Overland is Turn-Based Survival Done Well

There’s nothing more nerve-wracking in entertainment than having to follow a tough act, and that goes for the gaming world just as much as other mediums. Once you’ve delivered one smash hit, the pressure is on you to deliver another, and more eyes are upon you. So here we are with Michigan-based developer Finji, who just happened to have a near-phenomenon earlier this year with a little indie game called Night in the Woods. So what’s next for them? Attempting to put a unique spin on the survival genre with Overland, a journey across a post-apocalyptic America where bizarre killer monsters now roam the land. So is it possible for Finji to breathe some more life into the world of survival? If what we have so far is any indication, it looks like they might just be able to indeed.

So Overland is turn-based survival game that sees you journeying across the country in attempt to find safety from the various swarms of subterranean-esque monsters. You control a small group of survivors as they each take their turns, moving them across an isometric grid with a limited amount of actions they can perform. Now, comparisons to other turn-based games such as the XCOM titles may immediately spring to mind upon first sight, but Overland has its ways of standing out. For one, each map and the encounters within are randomly generated, creating a unique challenge with each stop as you travel along, making sure you’re always kept on your toes.

Adding to its uniqueness, Overland is more akin to XCOM meets The Oregon Trail (or The Organ Trail, if you want something closer in subject matter). You begin by fueling up your car, then after clearing the way if needed, drive off the current screen and head to a quick map of the current stretch of America. From here, you select the next route you want to take from one of two choices, detailing what the area is likely to contain and what the risk level is. After making your choice and getting out, you begin searching for resources, mainly weapons, medicine, and most important, gas to keep your car going. The longer you stay, the more noise you make that attracts monsters, so you had best hurry.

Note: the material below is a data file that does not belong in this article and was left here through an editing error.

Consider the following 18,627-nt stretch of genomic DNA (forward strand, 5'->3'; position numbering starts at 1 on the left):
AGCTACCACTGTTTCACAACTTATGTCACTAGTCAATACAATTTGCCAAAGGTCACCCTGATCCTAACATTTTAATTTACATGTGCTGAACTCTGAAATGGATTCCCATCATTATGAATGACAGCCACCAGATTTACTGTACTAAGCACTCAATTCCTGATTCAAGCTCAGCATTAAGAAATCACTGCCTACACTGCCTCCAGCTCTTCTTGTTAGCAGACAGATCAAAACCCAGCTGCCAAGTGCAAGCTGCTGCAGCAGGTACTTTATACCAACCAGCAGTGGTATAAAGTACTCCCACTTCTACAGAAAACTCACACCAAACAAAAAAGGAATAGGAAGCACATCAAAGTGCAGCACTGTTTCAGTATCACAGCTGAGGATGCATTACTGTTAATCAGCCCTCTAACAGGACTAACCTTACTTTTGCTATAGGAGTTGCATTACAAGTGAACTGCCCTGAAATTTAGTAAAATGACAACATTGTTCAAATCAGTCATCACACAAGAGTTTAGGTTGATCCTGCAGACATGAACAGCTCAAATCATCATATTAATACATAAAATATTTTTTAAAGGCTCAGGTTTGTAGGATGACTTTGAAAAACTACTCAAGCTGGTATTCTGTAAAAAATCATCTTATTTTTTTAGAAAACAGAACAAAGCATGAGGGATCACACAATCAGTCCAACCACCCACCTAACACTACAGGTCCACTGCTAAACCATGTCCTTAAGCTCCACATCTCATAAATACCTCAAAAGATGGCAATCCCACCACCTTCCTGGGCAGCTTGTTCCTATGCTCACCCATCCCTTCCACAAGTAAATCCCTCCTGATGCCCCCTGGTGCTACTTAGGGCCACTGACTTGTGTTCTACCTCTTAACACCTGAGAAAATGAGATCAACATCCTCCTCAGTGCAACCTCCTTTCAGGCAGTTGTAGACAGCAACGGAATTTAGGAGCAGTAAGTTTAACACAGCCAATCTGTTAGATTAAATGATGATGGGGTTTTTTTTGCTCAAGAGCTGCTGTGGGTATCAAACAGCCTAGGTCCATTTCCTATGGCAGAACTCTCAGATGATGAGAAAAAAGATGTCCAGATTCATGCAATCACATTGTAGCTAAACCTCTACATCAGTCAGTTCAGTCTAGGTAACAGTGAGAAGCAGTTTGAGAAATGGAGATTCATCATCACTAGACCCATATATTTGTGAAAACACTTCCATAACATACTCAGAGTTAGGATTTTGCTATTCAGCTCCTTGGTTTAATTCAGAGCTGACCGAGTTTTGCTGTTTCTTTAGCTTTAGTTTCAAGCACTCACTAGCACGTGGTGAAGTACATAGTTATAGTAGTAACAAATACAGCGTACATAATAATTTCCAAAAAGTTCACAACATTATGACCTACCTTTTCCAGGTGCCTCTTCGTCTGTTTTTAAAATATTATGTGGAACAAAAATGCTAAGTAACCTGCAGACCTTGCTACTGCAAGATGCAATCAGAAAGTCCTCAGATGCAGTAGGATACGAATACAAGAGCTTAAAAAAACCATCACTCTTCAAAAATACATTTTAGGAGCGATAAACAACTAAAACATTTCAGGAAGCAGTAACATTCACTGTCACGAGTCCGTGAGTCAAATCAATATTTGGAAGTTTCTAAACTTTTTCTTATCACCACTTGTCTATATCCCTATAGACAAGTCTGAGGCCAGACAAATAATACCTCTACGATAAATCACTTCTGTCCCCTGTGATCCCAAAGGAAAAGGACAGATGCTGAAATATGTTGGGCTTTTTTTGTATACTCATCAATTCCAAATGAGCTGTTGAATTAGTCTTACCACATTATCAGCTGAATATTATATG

It’s a bit of a standard survival setup, but Overland still manages to be quite fun and challenging. It helps that the strategy element means having to be aware of certain moves like having to actually fuel of the car and start it, which use up your actions. You can also pick new party members in need of aid along the way, but how many you can actually carry depends on the size of your vehicle, so you may want to shop around for a bigger one. You also have to keep a proper eye on your fuel, as each stretch of road uses up a certain amount. Find yourself out of gas, and you’re stuck in the middle of nowhere in a dark area, desperately trying to find a way out while monsters begin to swarm around you. Suddenly, that riskier area may be worth scrounging around in if it keeps you alive in the long run.

When written down, it may not seem like Overland really revitalizes the survival genre a whole lot, but I guess this is just something you have to actually play for yourself. It really is one of those games while the sum of its parts makes an even greater whole, and that’s not even getting into parts not mentioned such as the unique monster designs and eye-catching graphics. You can grab the First Access version through itch.io via the game’s official site, so feel free to take a look for yourself if interested. It may very well lead to another classic night in the woods again after all.